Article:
Ralph Fiennes has directed for the screen Shakespeare’s Coriolanus (2012). Placed by Fiennes in a modern setting, it tells of Caius Martius, a Roman general given the title-surname of “Coriolanus,” who has valiantly defeated the current enemies of Rome. Extolled for this, the general is meant to receive the political position of consul, but there are tribunes who bitterly oppose him for his pride and his lack of love for the common people. The dirt-poor mob that begins to support him is prodded by the tribunes into rejecting him, and at last it is decided that Coriolanus will be banished from Rome. The general then seeks to betray the ungrateful country by joining the very enemies he bested: the Volscians.
As James Bowman has asserted, the film is about honor and loyalty, but it also contains a sea of implications that makes it wonderfully relevant to our times. For one thing, it shows us that the electronic media does not, cannot, present honor (owing to its “radical leveling” of people–Bowman). It is clear, nevertheless, during the first 40 minutes of the movie that the world needs honor, even if, unfortunately, the honor here emanates from a tragic hero.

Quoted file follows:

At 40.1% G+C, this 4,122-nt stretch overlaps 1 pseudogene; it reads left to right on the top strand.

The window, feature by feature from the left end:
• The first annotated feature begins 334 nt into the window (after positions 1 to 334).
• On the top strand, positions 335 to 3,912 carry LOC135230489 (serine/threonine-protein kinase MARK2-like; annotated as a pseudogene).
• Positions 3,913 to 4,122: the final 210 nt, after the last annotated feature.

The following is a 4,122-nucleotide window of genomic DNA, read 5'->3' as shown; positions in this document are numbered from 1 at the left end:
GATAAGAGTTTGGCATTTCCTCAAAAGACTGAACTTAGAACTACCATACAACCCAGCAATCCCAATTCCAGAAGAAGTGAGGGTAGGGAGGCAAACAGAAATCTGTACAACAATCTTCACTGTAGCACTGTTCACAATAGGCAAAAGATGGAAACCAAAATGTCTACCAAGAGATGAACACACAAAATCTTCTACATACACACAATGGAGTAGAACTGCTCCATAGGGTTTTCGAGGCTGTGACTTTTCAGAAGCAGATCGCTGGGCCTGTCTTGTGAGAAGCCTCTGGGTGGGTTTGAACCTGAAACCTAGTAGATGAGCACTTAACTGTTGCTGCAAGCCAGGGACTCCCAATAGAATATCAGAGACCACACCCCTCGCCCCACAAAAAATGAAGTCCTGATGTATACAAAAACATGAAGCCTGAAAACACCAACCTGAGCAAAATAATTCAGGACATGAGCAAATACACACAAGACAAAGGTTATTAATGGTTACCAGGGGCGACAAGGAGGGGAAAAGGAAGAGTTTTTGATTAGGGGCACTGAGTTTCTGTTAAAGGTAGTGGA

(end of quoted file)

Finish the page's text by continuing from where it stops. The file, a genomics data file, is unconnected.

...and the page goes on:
Further, the scandalized tribunes remind us of men of the Left who deplore all things “conservative”: They undervalue Coriolanus’s military prowess and, as I indicated, hate his non-love for the common people. And they do not win our sympathy. On the other hand, what is to be done for the Roman mob when it demands bread? (More relevance to our times.) It seems Rome is a place of neither scarcity nor economic strength.
Predictably, in its contemporary setting the film is not wholly convincing; not by a long shot. But it mainly succeeds, and is lively and engagingly performed. As both actor (he plays Coriolanus) and director Fiennes is effective.